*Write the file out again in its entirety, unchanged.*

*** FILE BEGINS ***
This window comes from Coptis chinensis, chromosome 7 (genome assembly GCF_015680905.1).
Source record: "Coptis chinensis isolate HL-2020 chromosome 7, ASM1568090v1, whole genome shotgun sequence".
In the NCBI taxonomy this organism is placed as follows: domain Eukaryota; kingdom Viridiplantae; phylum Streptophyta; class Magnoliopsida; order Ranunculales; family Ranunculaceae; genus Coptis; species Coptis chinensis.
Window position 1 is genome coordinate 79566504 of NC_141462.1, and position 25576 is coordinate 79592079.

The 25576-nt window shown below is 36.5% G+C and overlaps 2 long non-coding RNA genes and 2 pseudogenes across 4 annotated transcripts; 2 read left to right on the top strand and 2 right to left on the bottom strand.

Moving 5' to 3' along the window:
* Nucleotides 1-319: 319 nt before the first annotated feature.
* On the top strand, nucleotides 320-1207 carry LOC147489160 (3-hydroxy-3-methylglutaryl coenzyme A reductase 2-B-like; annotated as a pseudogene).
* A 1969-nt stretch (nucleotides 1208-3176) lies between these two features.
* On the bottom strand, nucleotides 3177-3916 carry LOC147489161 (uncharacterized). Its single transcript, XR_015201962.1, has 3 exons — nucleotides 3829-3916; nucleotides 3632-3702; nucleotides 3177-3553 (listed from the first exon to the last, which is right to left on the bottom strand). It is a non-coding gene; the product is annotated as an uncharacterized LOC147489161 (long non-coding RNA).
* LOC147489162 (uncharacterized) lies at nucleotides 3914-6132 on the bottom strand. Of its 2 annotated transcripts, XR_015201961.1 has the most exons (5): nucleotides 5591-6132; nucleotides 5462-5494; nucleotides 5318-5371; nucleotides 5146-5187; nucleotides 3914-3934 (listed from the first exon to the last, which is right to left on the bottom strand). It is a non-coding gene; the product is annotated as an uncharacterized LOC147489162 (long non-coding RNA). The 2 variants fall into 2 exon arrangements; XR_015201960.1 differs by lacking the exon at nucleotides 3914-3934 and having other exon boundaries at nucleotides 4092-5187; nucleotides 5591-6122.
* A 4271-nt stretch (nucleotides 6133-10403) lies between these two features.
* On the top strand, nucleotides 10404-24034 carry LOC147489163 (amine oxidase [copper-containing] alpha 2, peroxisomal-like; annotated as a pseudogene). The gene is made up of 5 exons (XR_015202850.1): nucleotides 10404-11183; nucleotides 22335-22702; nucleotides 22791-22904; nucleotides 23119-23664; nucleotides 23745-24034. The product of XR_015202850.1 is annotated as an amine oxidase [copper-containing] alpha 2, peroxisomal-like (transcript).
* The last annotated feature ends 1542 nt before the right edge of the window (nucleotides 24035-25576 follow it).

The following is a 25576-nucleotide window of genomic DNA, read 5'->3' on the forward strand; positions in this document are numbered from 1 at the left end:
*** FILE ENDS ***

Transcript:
This window comes from Coptis chinensis, chromosome 7 (genome assembly GCF_015680905.1).
Source record: "Coptis chinensis isolate HL-2020 chromosome 7, ASM1568090v1, whole genome shotgun sequence".
In the NCBI taxonomy this organism is placed as follows: domain Eukaryota; kingdom Viridiplantae; phylum Streptophyta; class Magnoliopsida; order Ranunculales; family Ranunculaceae; genus Coptis; species Coptis chinensis.
Window position 1 is genome coordinate 79566504 of NC_141462.1, and position 25576 is coordinate 79592079.

The 25576-nt window shown below is 36.5% G+C and overlaps 2 long non-coding RNA genes and 2 pseudogenes across 4 annotated transcripts; 2 read left to right on the top strand and 2 right to left on the bottom strand.

Moving 5' to 3' along the window:
* Nucleotides 1-319: 319 nt before the first annotated feature.
* On the top strand, nucleotides 320-1207 carry LOC147489160 (3-hydroxy-3-methylglutaryl coenzyme A reductase 2-B-like; annotated as a pseudogene).
* A 1969-nt stretch (nucleotides 1208-3176) lies between these two features.
* On the bottom strand, nucleotides 3177-3916 carry LOC147489161 (uncharacterized). Its single transcript, XR_015201962.1, has 3 exons — nucleotides 3829-3916; nucleotides 3632-3702; nucleotides 3177-3553 (listed from the first exon to the last, which is right to left on the bottom strand). It is a non-coding gene; the product is annotated as an uncharacterized LOC147489161 (long non-coding RNA).
* LOC147489162 (uncharacterized) lies at nucleotides 3914-6132 on the bottom strand. Of its 2 annotated transcripts, XR_015201961.1 has the most exons (5): nucleotides 5591-6132; nucleotides 5462-5494; nucleotides 5318-5371; nucleotides 5146-5187; nucleotides 3914-3934 (listed from the first exon to the last, which is right to left on the bottom strand). It is a non-coding gene; the product is annotated as an uncharacterized LOC147489162 (long non-coding RNA). The 2 variants fall into 2 exon arrangements; XR_015201960.1 differs by lacking the exon at nucleotides 3914-3934 and having other exon boundaries at nucleotides 4092-5187; nucleotides 5591-6122.
* A 4271-nt stretch (nucleotides 6133-10403) lies between these two features.
* On the top strand, nucleotides 10404-24034 carry LOC147489163 (amine oxidase [copper-containing] alpha 2, peroxisomal-like; annotated as a pseudogene). The gene is made up of 5 exons (XR_015202850.1): nucleotides 10404-11183; nucleotides 22335-22702; nucleotides 22791-22904; nucleotides 23119-23664; nucleotides 23745-24034. The product of XR_015202850.1 is annotated as an amine oxidase [copper-containing] alpha 2, peroxisomal-like (transcript).
* The last annotated feature ends 1542 nt before the right edge of the window (nucleotides 24035-25576 follow it).

The following is a 25576-nucleotide window of genomic DNA, read 5'->3' on the forward strand; positions in this document are numbered from 1 at the left end: